One of London’s more institutional buildings has been transformed into a backpacker’s haven by Chris Chanin, creative designer on the Ãº1m six-floor project for London Hotels. Chanin was commissioned to fit out an old police station in King’s Cross with dormitories, bars, a restaurant, club, conference room and lounge areas to accommodate 700 budget travellers.
`My proposal was to call it The Generator and then let the building speak for itself,’ says Chanin. He describes the theme, which runs through the interiors, graphics and room names, as a cross between the 1930s film Metropolis and the 1980s film The Terminator. Chanin’s original name suggestion for the conference room – Lobotomy – was turned down and it is now called Talking Heads.
The public areas in the 1930s building are decked out in chrome, stainless steel and galvanised metal. Neon lights are used to break up the monotony of the police station’s vast fluorescent-lit areas, and the old timber screens have been replaced with metal screens. `The station was such an institutional-looking building – the spaces did not flow so I have created shapes to theme the areas,’ Chanin adds.
Chanin briefed Davies Hall to design the hotel’s identity and graphics, which illustrate the communal areas such as the Chiller Bar and the reception area.
`We put together the core Generator identity of a piston in positive and negative to reflect the theme of the hotel. The supporting graphics were generated from a computer,’ says Robin Hall, design director at Davies Hall. The Generator graphic had to be simple for it to be applied as a stencil on to T-shirts, menus, stationery and towels, Hall comments.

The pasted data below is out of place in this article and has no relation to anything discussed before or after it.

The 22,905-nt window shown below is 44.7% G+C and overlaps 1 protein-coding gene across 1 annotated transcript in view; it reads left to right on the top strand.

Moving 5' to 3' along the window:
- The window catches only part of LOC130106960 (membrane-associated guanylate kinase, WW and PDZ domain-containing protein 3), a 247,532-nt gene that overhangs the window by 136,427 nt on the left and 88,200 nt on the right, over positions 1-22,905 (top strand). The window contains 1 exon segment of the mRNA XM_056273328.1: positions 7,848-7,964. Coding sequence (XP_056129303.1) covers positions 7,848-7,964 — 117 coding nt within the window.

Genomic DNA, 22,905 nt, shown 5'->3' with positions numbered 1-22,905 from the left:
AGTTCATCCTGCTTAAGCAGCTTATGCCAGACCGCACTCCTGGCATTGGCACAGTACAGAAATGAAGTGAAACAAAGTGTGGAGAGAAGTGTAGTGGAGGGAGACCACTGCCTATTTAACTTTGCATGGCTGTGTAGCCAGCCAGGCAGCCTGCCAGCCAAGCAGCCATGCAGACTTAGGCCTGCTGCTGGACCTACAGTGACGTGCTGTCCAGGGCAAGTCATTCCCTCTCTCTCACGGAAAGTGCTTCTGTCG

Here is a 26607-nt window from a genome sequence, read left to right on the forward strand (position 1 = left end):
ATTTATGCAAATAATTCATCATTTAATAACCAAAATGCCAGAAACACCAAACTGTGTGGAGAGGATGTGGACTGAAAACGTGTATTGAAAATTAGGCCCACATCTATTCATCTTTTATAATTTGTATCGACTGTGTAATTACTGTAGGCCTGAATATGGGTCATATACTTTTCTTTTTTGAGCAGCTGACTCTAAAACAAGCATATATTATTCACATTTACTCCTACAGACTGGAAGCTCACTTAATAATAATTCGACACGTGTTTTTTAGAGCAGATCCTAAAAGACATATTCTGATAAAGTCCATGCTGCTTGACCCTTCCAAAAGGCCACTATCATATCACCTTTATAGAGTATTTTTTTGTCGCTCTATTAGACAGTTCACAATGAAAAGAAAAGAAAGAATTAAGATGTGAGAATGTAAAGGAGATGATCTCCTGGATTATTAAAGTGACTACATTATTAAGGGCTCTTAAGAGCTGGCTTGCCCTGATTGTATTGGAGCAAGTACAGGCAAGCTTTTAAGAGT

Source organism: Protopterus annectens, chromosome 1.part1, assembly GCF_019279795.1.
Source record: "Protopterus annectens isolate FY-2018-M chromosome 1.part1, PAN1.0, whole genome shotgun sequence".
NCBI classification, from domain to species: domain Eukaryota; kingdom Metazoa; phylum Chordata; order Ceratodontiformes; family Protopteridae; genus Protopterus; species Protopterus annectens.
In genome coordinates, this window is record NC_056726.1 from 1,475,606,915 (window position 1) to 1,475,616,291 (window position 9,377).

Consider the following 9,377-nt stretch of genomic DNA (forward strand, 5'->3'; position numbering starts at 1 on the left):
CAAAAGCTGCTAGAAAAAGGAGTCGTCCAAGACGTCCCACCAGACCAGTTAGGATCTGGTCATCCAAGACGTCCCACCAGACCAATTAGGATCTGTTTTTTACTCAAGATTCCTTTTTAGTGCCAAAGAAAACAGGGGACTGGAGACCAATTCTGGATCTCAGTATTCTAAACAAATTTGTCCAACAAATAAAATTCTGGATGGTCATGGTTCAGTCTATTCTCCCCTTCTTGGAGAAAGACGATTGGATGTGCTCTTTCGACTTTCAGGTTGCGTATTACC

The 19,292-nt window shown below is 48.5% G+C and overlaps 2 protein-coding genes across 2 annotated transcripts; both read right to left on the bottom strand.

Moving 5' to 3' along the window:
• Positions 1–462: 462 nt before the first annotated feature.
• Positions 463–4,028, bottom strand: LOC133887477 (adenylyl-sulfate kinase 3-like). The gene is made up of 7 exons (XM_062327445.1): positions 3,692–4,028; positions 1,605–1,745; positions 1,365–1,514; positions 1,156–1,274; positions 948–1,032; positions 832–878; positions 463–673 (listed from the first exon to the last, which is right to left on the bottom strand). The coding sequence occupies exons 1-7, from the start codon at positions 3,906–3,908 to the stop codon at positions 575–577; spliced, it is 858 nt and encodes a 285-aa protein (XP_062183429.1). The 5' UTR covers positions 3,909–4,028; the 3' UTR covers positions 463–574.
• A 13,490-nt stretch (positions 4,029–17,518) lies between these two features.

The consultancy’s aim was to `create some excitement visually’, says Hall, using the 1930s robotic genre with hard square shapes and pieces of retro machinery – the toilet signs are nuts and bolts.
The graphics were designed in mild tone greys with fierce electric blues and orange terracottas.
Chanin commissioned illustrator Darrel Rees of the Heart Agency to design a 2.4m-high image of a head for printing on a blind which hangs at the hotel’s 9m-high front window. This head motif will also be used on The Generator membership cards.
Other special features used in the hotel include three-dimensional `generator men’ created by design students at Birmingham University, where Chanin is an external examiner. These `organic alien shapes in copper wire’ will be positioned so that they `create an event to punctuate the space’, says Chanin.